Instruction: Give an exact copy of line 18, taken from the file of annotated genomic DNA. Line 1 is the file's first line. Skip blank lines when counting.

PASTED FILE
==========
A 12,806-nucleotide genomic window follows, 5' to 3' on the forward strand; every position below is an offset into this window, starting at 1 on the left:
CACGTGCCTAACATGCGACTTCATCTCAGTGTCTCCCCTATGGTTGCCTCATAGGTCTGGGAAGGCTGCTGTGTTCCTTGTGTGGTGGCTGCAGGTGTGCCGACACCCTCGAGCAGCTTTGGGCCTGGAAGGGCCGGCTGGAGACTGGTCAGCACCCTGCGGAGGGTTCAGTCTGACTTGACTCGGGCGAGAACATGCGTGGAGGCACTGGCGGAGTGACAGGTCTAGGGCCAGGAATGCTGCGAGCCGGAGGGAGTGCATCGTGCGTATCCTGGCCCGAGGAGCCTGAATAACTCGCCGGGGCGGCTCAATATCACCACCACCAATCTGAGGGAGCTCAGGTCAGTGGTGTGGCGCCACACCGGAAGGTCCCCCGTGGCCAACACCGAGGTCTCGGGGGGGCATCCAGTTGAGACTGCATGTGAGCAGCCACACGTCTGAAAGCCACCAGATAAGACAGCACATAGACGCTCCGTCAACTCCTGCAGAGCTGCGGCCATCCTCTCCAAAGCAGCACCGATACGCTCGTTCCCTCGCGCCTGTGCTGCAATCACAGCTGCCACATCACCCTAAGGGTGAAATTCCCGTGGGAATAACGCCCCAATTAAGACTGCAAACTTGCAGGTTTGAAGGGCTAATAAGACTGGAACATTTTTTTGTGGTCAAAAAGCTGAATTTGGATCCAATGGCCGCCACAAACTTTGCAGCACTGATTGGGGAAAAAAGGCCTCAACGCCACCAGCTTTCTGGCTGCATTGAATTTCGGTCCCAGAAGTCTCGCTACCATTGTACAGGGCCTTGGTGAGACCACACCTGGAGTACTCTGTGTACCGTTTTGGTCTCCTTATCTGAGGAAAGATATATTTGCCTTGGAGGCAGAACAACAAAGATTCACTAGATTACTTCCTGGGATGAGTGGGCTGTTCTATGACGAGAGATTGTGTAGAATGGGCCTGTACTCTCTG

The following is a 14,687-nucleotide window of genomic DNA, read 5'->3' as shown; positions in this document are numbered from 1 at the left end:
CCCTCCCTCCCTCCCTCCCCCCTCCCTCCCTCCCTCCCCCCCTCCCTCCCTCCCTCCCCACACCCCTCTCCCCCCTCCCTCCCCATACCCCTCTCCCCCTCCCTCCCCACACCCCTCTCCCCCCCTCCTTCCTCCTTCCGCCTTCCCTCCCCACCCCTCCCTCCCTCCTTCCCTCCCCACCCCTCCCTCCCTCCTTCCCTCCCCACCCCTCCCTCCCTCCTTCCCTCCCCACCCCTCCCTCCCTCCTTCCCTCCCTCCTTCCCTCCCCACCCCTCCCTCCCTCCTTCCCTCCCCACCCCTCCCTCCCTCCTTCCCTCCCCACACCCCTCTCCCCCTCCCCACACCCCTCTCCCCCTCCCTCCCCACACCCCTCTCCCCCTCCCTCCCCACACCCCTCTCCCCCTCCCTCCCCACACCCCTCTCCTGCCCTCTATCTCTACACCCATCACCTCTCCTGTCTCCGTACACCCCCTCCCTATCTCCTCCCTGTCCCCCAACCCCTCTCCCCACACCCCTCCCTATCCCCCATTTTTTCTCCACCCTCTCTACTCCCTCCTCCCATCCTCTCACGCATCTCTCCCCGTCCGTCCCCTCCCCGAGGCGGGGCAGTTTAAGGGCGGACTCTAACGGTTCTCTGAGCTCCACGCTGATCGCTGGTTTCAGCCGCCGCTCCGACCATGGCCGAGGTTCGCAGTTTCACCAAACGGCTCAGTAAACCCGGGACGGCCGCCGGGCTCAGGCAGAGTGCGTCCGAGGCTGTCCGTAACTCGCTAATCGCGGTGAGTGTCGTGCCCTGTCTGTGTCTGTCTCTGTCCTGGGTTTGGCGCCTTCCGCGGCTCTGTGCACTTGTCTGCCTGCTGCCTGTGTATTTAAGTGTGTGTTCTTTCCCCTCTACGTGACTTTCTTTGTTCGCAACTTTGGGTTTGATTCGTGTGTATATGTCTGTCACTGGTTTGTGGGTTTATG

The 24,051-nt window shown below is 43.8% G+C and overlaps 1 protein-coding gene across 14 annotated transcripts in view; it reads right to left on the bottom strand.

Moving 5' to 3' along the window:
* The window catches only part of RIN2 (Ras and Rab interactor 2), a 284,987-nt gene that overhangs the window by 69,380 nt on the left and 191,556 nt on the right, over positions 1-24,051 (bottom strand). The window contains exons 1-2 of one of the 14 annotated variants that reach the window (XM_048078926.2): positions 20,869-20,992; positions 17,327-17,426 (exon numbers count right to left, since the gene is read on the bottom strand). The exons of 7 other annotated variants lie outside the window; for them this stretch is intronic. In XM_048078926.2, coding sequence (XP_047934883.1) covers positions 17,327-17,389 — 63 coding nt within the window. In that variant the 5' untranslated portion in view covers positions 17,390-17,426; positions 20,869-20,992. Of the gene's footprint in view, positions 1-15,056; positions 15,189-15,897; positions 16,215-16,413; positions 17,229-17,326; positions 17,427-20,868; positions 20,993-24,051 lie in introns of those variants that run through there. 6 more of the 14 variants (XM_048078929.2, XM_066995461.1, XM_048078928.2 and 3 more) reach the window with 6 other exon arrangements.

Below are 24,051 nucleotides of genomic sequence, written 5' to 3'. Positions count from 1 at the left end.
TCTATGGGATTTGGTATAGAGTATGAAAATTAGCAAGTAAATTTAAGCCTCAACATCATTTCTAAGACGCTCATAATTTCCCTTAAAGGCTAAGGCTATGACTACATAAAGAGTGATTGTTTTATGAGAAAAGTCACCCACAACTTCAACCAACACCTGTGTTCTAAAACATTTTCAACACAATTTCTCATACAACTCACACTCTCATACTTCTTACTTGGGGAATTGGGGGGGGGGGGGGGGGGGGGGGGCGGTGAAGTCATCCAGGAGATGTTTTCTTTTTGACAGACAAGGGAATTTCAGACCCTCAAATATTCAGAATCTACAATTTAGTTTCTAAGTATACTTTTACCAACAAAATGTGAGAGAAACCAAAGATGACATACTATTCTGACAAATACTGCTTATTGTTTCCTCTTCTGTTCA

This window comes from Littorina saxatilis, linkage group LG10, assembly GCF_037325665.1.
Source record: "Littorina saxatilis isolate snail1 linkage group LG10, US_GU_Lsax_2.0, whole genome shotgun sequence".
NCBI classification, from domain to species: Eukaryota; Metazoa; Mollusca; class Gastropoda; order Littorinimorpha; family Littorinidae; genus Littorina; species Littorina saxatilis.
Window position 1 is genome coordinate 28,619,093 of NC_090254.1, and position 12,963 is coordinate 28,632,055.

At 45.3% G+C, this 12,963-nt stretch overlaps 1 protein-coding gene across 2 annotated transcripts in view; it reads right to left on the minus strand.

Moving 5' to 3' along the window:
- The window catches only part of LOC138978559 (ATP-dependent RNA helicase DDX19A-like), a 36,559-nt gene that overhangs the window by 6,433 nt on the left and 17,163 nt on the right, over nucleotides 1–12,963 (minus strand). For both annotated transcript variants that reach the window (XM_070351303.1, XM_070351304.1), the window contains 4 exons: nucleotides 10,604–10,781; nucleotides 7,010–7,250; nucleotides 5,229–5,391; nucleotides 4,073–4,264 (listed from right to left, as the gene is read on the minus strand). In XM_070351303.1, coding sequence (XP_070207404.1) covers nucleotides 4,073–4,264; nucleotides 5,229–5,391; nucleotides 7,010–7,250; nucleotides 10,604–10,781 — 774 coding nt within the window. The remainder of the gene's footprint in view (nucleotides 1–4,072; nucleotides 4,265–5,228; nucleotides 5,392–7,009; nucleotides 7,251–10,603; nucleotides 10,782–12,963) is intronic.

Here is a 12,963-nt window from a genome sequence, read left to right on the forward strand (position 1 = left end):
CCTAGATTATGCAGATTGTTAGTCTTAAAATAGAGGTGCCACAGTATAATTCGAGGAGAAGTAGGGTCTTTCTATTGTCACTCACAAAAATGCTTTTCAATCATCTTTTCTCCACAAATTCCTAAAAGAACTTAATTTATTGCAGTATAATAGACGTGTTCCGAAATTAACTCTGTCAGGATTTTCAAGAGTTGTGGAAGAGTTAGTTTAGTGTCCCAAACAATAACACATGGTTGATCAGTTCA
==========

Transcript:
CCTAGATTATGCAGATTGTTAGTCTTAAAATAGAGGTGCCACAGTATAATTCGAGGAGAAGTAGGGTCTTTCTATTGTCACTCACAAAAATGCTTTTCAATCATCTTTTCTCCACAAATTCCTAAAAGAACTTAATTTATTGCAGTATAATAGACGTGTTCCGAAATTAACTCTGTCAGGATTTTCAAGAGTTGTGGAAGAGTTAGTTTAGTGTCCCAAACAATAACACATGGTTGATCAGTTCA